Actually, I've got a bag of incandescent bulbs that we saved when we switched the house over to fluorescent so I've got quite a stash.

#108 ffreak

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Posted 02 August 2012 - 02:32 PM

That's pretty neat there Tom !! If I wasn't using the dehydrator I swiped from the wifey, i'd make me one !!! :rolleyes:

#109 Ringwraith

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Posted 23 August 2012 - 01:55 PM

Heya Tom, that looks great!
How's it working out for you?

I'm going to build one as well. Is it cutting down the drying/curing time dramatically??
How did you come up with the 105 degrees?
The dimmer is a great idea. Do you use a thermometer to watch the temp?
I was just reading that those easybake ovens can hit 375!!
They use 100W bulbs.
I remember melting little army men in my buddies
sisters easybake when we were kids!! lol
Would hate to melt my cars! ;-)

Cheers
Sean

#110 blueoval92

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Posted 01 September 2012 - 08:31 AM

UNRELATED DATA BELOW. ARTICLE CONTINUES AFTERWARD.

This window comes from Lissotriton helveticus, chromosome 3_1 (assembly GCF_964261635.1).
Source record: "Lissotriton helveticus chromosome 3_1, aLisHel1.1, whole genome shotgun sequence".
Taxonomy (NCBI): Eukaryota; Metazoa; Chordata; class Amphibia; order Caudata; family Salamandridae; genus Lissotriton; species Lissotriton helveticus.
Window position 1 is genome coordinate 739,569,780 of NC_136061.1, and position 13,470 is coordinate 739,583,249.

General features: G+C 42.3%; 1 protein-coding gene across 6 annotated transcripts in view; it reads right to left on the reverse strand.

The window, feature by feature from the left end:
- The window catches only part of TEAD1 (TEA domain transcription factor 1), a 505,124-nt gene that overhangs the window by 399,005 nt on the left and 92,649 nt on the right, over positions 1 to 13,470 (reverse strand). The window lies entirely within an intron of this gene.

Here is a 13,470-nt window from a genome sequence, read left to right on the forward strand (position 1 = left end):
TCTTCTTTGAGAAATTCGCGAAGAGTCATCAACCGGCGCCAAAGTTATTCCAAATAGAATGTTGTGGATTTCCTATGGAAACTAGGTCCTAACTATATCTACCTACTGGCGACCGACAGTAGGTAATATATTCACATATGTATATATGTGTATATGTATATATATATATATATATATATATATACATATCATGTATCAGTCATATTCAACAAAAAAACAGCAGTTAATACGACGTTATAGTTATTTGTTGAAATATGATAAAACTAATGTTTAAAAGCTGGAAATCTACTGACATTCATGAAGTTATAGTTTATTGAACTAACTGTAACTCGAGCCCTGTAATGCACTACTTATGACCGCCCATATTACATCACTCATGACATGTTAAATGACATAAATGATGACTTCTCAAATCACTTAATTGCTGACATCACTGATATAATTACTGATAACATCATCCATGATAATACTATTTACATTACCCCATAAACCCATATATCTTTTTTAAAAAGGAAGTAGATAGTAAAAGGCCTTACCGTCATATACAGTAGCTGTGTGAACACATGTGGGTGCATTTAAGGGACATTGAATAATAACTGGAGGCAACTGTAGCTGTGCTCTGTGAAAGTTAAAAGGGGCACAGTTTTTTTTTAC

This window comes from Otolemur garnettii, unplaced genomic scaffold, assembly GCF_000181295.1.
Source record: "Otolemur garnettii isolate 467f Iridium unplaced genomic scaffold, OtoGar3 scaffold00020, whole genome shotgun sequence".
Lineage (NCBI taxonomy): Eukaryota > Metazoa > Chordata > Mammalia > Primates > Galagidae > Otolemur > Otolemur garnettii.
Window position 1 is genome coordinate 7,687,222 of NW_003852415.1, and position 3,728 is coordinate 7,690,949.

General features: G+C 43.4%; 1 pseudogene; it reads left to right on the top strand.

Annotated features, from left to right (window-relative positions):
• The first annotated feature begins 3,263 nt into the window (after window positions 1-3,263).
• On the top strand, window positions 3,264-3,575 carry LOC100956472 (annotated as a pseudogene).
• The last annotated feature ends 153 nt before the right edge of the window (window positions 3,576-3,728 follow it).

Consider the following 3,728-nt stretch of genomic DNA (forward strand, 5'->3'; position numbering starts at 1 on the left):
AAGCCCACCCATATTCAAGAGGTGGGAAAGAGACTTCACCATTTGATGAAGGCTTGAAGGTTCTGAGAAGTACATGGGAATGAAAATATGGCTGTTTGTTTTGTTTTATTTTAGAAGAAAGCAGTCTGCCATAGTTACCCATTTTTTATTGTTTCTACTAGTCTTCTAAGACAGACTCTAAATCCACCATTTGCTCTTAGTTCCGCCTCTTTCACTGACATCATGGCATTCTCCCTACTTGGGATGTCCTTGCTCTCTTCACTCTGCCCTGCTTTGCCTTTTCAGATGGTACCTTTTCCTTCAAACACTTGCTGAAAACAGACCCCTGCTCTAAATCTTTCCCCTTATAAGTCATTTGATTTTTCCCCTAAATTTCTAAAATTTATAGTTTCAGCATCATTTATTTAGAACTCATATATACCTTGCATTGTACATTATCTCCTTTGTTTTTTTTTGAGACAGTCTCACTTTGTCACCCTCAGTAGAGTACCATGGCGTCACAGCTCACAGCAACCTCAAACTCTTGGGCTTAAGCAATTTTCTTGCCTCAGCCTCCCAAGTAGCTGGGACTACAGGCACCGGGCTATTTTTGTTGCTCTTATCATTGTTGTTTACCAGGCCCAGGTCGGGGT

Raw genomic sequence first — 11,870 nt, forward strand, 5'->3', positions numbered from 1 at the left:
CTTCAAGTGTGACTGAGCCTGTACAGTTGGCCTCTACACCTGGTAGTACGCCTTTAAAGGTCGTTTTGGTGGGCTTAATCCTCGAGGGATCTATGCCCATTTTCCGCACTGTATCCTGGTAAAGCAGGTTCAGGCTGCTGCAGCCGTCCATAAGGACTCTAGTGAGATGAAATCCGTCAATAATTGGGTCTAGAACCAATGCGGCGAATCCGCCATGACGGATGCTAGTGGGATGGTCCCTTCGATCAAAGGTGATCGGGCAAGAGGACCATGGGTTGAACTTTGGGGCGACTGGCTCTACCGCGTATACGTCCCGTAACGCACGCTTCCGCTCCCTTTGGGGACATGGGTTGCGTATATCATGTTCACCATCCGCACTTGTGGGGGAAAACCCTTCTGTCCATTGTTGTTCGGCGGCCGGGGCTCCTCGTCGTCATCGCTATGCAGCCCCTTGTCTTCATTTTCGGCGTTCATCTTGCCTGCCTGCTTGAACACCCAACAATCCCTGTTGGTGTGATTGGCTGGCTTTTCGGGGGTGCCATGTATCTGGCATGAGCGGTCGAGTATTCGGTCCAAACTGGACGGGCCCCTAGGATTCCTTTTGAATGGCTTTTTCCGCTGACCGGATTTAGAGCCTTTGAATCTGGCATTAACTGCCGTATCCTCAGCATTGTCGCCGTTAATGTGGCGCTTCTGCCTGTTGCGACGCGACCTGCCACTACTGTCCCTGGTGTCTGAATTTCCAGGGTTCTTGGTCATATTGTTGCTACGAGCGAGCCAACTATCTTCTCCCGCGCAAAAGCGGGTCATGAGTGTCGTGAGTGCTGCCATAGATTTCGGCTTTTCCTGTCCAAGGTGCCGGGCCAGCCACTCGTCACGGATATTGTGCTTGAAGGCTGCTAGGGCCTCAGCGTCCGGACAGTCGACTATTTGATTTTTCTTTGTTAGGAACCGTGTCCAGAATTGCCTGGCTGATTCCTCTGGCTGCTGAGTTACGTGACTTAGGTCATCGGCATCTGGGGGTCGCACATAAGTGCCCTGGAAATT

thats nice man, i waiting to finish buying up the list of cars i currently want then i plan to buy a dehydrator and attach the top to my paint booth so it can double as a drying oven. anybody know how hot those dehydrators get?

#111 CadillacPat

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Posted 02 September 2012 - 07:03 AM

The metal or composite lining will help a great deal in retaining and evenly distributing temperature.
I used a similar material in lining my CadillacPat Fact-O-Bake Ovens,

Posted Image

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#112 CadillacPat

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Posted 02 October 2012 - 07:34 AM

Miatatom, you're working with plastic so 105 degrees is just fine. You only want to assist the curing of the paint, not bake it as can be done with metal diecast.
You might want to add a layer of 3/16" glass as a shelf just below the bulb.
The glass will absorb and distribute heat evenly while preventing dust or small insects from falling on freshly painted subjects as they dry.

CadillacPat

#113 hooterville75

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Posted 02 October 2012 - 01:29 PM

Question for someone in regards to the ovens. As long as you have a heat control on the oven why would it matter what heat source your using if its enclosed ? I have a little oven type machine that was bought specifically back when I raced go karts to put the engine block halves from our engines in to cook them to punch the crank seal out. Would that work ?

#114 Miatatom

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Posted 17 October 2012 - 03:41 PM